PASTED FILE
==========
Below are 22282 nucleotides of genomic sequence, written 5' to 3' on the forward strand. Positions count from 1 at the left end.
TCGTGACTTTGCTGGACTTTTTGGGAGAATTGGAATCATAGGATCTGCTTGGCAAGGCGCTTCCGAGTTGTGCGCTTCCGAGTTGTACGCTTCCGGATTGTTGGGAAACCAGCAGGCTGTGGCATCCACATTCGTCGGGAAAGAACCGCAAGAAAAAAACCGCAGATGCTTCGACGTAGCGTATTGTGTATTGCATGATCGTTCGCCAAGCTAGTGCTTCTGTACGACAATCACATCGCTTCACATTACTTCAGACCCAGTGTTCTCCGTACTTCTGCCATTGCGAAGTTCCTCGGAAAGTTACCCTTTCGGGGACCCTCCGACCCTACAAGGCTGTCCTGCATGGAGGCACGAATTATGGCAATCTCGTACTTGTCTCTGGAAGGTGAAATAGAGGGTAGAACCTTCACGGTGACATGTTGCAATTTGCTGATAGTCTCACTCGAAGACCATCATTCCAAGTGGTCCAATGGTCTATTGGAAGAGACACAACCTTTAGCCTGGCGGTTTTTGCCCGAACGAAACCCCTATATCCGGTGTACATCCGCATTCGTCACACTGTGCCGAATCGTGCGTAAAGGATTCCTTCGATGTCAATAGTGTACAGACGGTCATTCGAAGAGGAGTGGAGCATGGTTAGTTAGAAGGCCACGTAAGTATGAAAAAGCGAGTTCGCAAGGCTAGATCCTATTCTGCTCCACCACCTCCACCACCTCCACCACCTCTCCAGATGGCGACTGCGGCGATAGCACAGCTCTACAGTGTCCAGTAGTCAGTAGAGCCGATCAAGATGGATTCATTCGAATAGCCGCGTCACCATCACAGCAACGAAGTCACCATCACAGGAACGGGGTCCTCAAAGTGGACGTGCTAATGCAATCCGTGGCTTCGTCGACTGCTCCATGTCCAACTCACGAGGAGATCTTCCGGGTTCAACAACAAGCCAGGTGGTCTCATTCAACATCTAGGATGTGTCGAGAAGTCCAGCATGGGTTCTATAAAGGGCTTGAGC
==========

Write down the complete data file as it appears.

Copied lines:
Below are 22282 nucleotides of genomic sequence, written 5' to 3' on the forward strand. Positions count from 1 at the left end.
TCGTGACTTTGCTGGACTTTTTGGGAGAATTGGAATCATAGGATCTGCTTGGCAAGGCGCTTCCGAGTTGTGCGCTTCCGAGTTGTACGCTTCCGGATTGTTGGGAAACCAGCAGGCTGTGGCATCCACATTCGTCGGGAAAGAACCGCAAGAAAAAAACCGCAGATGCTTCGACGTAGCGTATTGTGTATTGCATGATCGTTCGCCAAGCTAGTGCTTCTGTACGACAATCACATCGCTTCACATTACTTCAGACCCAGTGTTCTCCGTACTTCTGCCATTGCGAAGTTCCTCGGAAAGTTACCCTTTCGGGGACCCTCCGACCCTACAAGGCTGTCCTGCATGGAGGCACGAATTATGGCAATCTCGTACTTGTCTCTGGAAGGTGAAATAGAGGGTAGAACCTTCACGGTGACATGTTGCAATTTGCTGATAGTCTCACTCGAAGACCATCATTCCAAGTGGTCCAATGGTCTATTGGAAGAGACACAACCTTTAGCCTGGCGGTTTTTGCCCGAACGAAACCCCTATATCCGGTGTACATCCGCATTCGTCACACTGTGCCGAATCGTGCGTAAAGGATTCCTTCGATGTCAATAGTGTACAGACGGTCATTCGAAGAGGAGTGGAGCATGGTTAGTTAGAAGGCCACGTAAGTATGAAAAAGCGAGTTCGCAAGGCTAGATCCTATTCTGCTCCACCACCTCCACCACCTCCACCACCTCTCCAGATGGCGACTGCGGCGATAGCACAGCTCTACAGTGTCCAGTAGTCAGTAGAGCCGATCAAGATGGATTCATTCGAATAGCCGCGTCACCATCACAGCAACGAAGTCACCATCACAGGAACGGGGTCCTCAAAGTGGACGTGCTAATGCAATCCGTGGCTTCGTCGACTGCTCCATGTCCAACTCACGAGGAGATCTTCCGGGTTCAACAACAAGCCAGGTGGTCTCATTCAACATCTAGGATGTGTCGAGAAGTCCAGCATGGGTTCTATAAAGGGCTTGAGC